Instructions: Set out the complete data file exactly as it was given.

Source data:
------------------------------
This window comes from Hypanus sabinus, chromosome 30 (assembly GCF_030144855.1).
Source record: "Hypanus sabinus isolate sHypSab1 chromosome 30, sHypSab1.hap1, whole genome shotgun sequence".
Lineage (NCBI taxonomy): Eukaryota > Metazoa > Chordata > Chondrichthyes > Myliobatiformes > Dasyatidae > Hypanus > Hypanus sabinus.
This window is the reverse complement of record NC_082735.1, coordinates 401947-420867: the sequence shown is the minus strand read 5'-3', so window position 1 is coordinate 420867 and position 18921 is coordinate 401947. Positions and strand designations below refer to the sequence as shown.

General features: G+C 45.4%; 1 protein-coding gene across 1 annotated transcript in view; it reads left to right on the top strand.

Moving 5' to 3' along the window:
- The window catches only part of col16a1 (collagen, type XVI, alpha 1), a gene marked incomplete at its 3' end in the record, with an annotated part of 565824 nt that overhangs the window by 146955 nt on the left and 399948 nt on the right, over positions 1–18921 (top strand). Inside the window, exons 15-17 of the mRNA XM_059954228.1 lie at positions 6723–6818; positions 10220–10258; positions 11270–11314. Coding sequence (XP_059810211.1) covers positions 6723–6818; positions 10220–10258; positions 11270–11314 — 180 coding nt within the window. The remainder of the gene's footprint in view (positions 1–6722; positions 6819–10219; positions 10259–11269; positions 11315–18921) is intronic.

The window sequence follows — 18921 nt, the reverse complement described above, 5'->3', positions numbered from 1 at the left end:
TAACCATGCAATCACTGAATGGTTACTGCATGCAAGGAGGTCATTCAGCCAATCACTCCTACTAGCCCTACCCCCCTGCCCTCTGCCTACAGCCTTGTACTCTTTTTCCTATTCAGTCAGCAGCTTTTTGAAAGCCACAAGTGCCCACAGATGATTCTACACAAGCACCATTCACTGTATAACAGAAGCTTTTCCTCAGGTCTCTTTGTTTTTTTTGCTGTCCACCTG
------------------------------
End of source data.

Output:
This window comes from Hypanus sabinus, chromosome 30 (assembly GCF_030144855.1).
Source record: "Hypanus sabinus isolate sHypSab1 chromosome 30, sHypSab1.hap1, whole genome shotgun sequence".
Lineage (NCBI taxonomy): Eukaryota > Metazoa > Chordata > Chondrichthyes > Myliobatiformes > Dasyatidae > Hypanus > Hypanus sabinus.
This window is the reverse complement of record NC_082735.1, coordinates 401947-420867: the sequence shown is the minus strand read 5'-3', so window position 1 is coordinate 420867 and position 18921 is coordinate 401947. Positions and strand designations below refer to the sequence as shown.

General features: G+C 45.4%; 1 protein-coding gene across 1 annotated transcript in view; it reads left to right on the top strand.

Moving 5' to 3' along the window:
- The window catches only part of col16a1 (collagen, type XVI, alpha 1), a gene marked incomplete at its 3' end in the record, with an annotated part of 565824 nt that overhangs the window by 146955 nt on the left and 399948 nt on the right, over positions 1–18921 (top strand). Inside the window, exons 15-17 of the mRNA XM_059954228.1 lie at positions 6723–6818; positions 10220–10258; positions 11270–11314. Coding sequence (XP_059810211.1) covers positions 6723–6818; positions 10220–10258; positions 11270–11314 — 180 coding nt within the window. The remainder of the gene's footprint in view (positions 1–6722; positions 6819–10219; positions 10259–11269; positions 11315–18921) is intronic.

The window sequence follows — 18921 nt, the reverse complement described above, 5'->3', positions numbered from 1 at the left end:
TAACCATGCAATCACTGAATGGTTACTGCATGCAAGGAGGTCATTCAGCCAATCACTCCTACTAGCCCTACCCCCCTGCCCTCTGCCTACAGCCTTGTACTCTTTTTCCTATTCAGTCAGCAGCTTTTTGAAAGCCACAAGTGCCCACAGATGATTCTACACAAGCACCATTCACTGTATAACAGAAGCTTTTCCTCAGGTCTCTTTGTTTTTTTTGCTGTCCACCTG